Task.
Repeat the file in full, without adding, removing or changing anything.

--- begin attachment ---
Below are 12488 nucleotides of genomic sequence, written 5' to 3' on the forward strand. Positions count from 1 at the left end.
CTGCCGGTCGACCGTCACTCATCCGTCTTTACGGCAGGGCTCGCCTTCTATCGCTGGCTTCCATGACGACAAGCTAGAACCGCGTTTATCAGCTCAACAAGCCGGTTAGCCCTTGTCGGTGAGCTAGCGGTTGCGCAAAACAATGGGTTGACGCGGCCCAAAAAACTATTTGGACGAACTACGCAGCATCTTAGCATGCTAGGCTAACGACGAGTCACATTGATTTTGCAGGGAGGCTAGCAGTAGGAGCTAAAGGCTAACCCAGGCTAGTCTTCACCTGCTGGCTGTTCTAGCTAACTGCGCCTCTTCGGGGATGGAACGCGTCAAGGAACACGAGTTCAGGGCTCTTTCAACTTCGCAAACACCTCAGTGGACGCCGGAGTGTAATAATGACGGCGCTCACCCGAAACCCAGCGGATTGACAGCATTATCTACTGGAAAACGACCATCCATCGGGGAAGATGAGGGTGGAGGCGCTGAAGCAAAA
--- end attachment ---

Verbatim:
Below are 12488 nucleotides of genomic sequence, written 5' to 3' on the forward strand. Positions count from 1 at the left end.
CTGCCGGTCGACCGTCACTCATCCGTCTTTACGGCAGGGCTCGCCTTCTATCGCTGGCTTCCATGACGACAAGCTAGAACCGCGTTTATCAGCTCAACAAGCCGGTTAGCCCTTGTCGGTGAGCTAGCGGTTGCGCAAAACAATGGGTTGACGCGGCCCAAAAAACTATTTGGACGAACTACGCAGCATCTTAGCATGCTAGGCTAACGACGAGTCACATTGATTTTGCAGGGAGGCTAGCAGTAGGAGCTAAAGGCTAACCCAGGCTAGTCTTCACCTGCTGGCTGTTCTAGCTAACTGCGCCTCTTCGGGGATGGAACGCGTCAAGGAACACGAGTTCAGGGCTCTTTCAACTTCGCAAACACCTCAGTGGACGCCGGAGTGTAATAATGACGGCGCTCACCCGAAACCCAGCGGATTGACAGCATTATCTACTGGAAAACGACCATCCATCGGGGAAGATGAGGGTGGAGGCGCTGAAGCAAAA